Paul Andrew Salvador is a Professor of Materials Science and Engineering (MSE) at Carnegie Mellon University (CMU) in Pittsburgh, Pennsylvania, where he is also the Director of the Master’s program in Energy Science, Technology & Policy (EST&P). He received his B.S.E. in MSE from the University of Pennsylvania in 1992 and his Ph.D. in MSE from Northwestern University in 1997. He worked at the École Nationale Supérieure d’Ingénieurs (ENSI) de Caen within the Laboratoire de Cristallographie et Sciences des Matériaux (CRISMAT), in Caen, France, as a Chateaubriand Fellow in 1997 and a CNRS Visiting Scientist in 1998. Paul joined the MSE Department at CMU as an Assistant Professor in 1999, was promoted to Associate Professor in 2004, and to Professor in 2008; he began directing the EST&P program in 2018. In 2011, he was an Invited Professor at the Université de Caen, Basse-Normandie, hosted by the CRISMAT Laboratory.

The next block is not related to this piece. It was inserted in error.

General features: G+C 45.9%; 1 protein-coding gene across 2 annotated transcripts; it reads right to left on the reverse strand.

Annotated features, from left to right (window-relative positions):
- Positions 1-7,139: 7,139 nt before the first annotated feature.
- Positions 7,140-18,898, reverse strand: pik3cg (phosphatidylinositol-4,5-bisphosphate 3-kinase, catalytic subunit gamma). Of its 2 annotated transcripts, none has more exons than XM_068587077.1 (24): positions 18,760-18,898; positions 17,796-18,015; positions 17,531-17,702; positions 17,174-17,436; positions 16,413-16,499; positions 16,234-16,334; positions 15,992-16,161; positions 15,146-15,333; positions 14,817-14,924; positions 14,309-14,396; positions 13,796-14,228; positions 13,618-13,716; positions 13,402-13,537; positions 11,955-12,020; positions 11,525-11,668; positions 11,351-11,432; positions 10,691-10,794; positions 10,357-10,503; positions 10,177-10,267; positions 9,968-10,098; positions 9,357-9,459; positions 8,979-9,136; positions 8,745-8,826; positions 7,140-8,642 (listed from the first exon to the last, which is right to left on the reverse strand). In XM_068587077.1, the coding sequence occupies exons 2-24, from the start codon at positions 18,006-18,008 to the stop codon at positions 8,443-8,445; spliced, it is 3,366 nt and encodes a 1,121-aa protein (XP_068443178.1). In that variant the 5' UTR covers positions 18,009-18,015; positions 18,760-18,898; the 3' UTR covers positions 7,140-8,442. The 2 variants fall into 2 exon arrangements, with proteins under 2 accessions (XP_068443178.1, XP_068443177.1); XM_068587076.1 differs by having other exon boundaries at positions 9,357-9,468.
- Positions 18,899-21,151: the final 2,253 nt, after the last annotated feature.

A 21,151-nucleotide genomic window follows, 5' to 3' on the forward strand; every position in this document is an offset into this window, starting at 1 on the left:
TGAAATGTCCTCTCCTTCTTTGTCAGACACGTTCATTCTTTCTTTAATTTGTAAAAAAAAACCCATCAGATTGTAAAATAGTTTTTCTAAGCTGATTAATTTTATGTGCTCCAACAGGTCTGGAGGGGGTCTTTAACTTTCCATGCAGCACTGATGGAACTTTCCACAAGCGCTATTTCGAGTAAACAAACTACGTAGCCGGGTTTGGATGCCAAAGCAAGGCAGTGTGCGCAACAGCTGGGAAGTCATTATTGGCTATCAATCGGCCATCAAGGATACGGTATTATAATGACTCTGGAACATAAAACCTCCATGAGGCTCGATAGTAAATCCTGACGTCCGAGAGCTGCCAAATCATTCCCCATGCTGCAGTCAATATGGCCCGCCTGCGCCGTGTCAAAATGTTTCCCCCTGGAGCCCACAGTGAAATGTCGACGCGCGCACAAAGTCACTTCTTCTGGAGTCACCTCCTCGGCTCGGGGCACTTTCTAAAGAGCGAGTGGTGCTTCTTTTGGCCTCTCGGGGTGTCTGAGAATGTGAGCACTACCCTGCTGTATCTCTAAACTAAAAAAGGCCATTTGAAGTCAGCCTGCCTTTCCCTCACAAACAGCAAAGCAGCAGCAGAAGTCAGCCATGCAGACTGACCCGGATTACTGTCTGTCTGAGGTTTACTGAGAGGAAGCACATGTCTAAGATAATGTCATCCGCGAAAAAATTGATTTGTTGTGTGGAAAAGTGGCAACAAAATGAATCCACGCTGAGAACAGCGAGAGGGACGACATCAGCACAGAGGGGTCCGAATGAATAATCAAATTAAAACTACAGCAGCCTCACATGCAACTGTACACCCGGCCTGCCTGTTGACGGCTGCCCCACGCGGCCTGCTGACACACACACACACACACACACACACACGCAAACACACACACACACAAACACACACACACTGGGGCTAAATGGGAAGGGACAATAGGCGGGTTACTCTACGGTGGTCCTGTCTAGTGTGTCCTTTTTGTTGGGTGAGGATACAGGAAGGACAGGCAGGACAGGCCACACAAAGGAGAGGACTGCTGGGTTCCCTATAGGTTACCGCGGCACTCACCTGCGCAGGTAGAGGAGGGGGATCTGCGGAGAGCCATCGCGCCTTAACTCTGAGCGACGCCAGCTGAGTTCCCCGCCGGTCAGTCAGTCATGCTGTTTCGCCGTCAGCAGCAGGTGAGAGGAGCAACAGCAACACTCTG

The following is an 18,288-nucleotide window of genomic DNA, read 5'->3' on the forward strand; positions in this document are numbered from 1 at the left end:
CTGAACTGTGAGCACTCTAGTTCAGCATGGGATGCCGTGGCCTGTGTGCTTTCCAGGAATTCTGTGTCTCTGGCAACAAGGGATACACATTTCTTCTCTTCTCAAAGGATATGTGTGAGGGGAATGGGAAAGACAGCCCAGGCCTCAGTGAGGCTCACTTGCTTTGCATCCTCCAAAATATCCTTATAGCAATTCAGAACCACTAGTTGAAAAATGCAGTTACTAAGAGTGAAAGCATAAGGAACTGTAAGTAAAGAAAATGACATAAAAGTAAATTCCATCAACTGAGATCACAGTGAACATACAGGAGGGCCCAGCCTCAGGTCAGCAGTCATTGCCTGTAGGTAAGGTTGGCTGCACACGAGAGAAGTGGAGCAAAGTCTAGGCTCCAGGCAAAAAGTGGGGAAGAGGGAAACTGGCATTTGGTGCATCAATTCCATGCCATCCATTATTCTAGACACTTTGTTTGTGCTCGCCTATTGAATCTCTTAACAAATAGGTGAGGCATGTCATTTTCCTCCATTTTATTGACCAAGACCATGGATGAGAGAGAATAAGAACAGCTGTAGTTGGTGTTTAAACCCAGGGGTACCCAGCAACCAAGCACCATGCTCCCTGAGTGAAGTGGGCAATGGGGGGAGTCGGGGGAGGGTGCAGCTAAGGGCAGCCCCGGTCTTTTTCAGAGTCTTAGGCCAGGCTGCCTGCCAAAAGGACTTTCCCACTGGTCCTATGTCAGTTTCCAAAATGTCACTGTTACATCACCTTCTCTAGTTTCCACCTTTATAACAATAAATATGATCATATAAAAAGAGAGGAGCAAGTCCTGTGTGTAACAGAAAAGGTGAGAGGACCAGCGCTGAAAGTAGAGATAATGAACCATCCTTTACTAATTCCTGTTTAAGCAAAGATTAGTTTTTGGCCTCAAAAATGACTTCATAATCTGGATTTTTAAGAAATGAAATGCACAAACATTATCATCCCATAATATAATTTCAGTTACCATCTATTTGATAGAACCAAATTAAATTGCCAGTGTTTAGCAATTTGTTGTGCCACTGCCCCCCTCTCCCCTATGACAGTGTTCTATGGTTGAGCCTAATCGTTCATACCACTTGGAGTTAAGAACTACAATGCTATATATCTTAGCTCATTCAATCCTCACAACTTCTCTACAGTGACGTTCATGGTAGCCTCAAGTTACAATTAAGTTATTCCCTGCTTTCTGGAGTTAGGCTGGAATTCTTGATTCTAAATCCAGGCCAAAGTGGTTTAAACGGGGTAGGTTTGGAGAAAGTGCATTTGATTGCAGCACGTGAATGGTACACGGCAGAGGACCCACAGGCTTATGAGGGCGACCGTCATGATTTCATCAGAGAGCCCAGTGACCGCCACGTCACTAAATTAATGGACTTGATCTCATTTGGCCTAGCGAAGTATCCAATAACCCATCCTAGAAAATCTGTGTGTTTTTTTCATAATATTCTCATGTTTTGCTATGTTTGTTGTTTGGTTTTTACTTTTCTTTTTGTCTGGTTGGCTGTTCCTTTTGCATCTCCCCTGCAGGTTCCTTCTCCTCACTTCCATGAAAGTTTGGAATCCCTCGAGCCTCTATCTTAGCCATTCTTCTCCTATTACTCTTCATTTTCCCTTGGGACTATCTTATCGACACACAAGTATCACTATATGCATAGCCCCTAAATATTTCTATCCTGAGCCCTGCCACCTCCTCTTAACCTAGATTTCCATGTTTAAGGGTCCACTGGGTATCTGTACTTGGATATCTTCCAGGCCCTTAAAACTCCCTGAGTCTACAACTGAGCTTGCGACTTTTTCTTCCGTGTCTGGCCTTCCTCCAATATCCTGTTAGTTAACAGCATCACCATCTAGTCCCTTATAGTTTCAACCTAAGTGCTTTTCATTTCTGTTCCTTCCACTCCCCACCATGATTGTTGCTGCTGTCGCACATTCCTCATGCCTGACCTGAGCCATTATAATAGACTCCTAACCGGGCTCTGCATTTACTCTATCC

Paul’s research is focused on the fabrication, characterization, and simulation of advanced ceramic materials having specific structural and physical properties, as well as on determining structure-property relationships in those materials. Much of his work has focused on how defects impact transport mechanisms in electronic and electrochemical ceramics, having applications in various technologies, ranging from data storage, to communications, to manufacturing, and to energy applications. He has published approximately 150 archival journal articles, reviewed conference proceedings, and book chapters., and has 1 patent. His research is very collaborative, especially with other groups at CMU, the SOFC group at the National Energy Technology Laboratory, and the Laboratoire CRISMAT in Caen, France.
Paul joined ACerS in 1994 and is an active member of the Basic Science Division (BSD). He was the Faculty Advisor to CMU Student Chapter of ACerS / Materials Advantage from 2001 to 2006 and was a Ceramics Education Council Officer from 2005 to 2008. He has organized symposia and programming, participated in BSD Award Committees, and served as a BSD Officer from 2015 through 2020. He has reviewed for the Journal actively from 2012 and has been an Associate Editor for the Journal since 2014.
Paul’s research currently focuses on designing heterostructures for sustainable fuel production, including solar water splitting; understanding performance of materials in electrochemical cells for advanced energy systems, especially electrodes of solid oxide fuel and electrolysis cells; and developing high-throughput methodologies for epitaxial stabilization of new materials, focusing on electronic ceramics.